“OK, maybe he will redeem himself,” I thought. He then lit up a bowl without asking if I was okay with him smoking weed in my car. (I was not, by the way.)
His big talk of a fancy dinner turned into spaghetti with premade sauce. Again, 18 years old, so spaghetti didn’t seem so bad. And just when I thought the date was starting to turn around, he started to cry. I wasn’t really sure how to respond when he sat down in my lap and blubbered, “Sorry, I took a hit of acid earlier today and I guess it is hitting me way harder than I thought it would.”
He then puked on my floor, watched as I cleaned it up, and asked me for a ride home.
A Case Of Mistaken Climber Identity
I went on a Tinder date and was immediately smitten with this individual. She was very attractive, and really into climbing. Almost to the point of being obsessive.
I think she thought I was someone else, though, because she definitely thought I was a crusher. Now, I like climbing—I can lead moderate sport routes and easy trad. But I am not a super hardcore, super strong climber. Maybe I have a doppelganger who’s a much more advanced climber than I am, and she was confusing me with him.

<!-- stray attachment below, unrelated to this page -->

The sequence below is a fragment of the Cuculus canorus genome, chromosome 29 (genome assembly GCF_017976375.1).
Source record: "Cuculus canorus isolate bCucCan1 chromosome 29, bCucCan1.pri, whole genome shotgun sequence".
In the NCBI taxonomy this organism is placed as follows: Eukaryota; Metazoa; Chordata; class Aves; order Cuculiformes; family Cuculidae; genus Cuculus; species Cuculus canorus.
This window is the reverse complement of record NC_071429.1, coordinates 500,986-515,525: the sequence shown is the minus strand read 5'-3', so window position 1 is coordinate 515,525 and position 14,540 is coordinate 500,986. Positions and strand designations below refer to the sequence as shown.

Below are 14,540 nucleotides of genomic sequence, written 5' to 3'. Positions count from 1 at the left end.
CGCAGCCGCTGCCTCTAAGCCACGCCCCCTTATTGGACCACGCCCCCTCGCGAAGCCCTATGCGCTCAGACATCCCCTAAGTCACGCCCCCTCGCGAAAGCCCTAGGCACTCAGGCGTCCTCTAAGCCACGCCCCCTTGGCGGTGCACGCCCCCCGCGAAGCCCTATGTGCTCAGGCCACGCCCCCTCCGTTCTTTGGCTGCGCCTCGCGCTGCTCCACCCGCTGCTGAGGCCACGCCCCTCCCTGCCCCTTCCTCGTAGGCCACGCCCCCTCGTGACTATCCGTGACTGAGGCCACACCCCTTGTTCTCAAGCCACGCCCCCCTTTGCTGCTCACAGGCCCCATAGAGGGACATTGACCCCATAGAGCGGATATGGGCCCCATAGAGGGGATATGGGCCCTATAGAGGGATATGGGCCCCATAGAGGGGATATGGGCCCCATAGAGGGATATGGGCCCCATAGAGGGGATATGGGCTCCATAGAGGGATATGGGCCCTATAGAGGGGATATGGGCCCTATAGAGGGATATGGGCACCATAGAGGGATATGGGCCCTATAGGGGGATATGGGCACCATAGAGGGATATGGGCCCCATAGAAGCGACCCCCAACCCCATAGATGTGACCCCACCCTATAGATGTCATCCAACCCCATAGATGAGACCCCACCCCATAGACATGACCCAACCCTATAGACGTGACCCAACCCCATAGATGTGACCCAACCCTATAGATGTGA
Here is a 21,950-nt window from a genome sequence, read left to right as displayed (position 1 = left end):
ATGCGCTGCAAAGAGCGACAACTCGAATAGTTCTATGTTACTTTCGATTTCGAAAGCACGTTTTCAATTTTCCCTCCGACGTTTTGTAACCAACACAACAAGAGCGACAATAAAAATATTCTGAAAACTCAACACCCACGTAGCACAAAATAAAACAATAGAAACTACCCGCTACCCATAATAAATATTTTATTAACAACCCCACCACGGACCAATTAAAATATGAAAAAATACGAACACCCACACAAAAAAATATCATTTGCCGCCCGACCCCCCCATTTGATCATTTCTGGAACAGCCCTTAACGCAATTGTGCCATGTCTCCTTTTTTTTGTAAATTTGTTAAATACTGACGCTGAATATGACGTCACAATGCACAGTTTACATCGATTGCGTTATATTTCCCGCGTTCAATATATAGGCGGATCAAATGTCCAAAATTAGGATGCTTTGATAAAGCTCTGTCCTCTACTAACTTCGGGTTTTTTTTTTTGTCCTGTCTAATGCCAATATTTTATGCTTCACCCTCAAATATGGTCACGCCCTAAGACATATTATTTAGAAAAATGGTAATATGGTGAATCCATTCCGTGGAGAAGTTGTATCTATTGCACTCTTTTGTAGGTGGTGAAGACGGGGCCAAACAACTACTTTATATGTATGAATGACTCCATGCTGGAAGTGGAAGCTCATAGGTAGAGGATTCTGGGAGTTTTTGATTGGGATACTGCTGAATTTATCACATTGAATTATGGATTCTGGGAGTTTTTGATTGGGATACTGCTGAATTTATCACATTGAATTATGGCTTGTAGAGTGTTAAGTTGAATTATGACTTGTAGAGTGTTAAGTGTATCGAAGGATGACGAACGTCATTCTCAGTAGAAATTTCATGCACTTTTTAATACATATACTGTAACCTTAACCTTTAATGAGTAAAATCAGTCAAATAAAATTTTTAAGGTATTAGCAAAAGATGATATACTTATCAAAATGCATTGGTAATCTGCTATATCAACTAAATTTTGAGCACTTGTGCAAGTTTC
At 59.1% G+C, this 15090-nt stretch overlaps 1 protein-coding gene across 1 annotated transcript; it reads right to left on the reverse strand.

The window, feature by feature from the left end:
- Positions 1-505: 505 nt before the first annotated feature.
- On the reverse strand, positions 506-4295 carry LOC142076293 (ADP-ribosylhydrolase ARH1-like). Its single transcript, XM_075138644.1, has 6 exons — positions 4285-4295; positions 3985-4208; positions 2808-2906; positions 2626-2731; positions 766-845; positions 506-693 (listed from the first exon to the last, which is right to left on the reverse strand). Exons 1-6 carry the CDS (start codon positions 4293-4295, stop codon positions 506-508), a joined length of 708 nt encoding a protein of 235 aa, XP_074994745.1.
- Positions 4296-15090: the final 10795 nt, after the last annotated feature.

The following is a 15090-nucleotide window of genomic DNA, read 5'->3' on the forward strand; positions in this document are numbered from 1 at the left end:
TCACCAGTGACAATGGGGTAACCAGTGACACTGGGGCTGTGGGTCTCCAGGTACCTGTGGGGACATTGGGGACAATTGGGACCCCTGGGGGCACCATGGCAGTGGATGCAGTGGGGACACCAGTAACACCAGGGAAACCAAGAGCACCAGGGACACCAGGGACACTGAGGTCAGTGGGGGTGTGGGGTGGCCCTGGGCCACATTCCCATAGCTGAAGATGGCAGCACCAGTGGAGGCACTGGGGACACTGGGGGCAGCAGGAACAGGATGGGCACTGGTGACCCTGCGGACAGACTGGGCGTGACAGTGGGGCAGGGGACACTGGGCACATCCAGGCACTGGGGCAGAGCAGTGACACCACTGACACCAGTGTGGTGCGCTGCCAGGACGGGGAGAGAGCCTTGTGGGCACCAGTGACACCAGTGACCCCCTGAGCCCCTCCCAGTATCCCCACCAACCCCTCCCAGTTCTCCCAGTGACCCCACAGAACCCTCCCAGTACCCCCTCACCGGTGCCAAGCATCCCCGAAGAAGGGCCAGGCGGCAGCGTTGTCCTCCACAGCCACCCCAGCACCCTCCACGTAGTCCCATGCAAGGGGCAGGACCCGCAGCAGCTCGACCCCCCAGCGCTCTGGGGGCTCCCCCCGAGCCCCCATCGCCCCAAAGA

She kept bringing up climbers who I would have known if I was really hardcore, and I would respond with, “Uhhh, I don’t really know who that person is.”
I thought the date was going well otherwise, so we started talking about going on a climb together. But when we got down to the nitty gritty about how hard we climbed, she seemed unhappy with me. We were discussing a route to potentially climb together when I expressed hesitation about leading the crux pitch.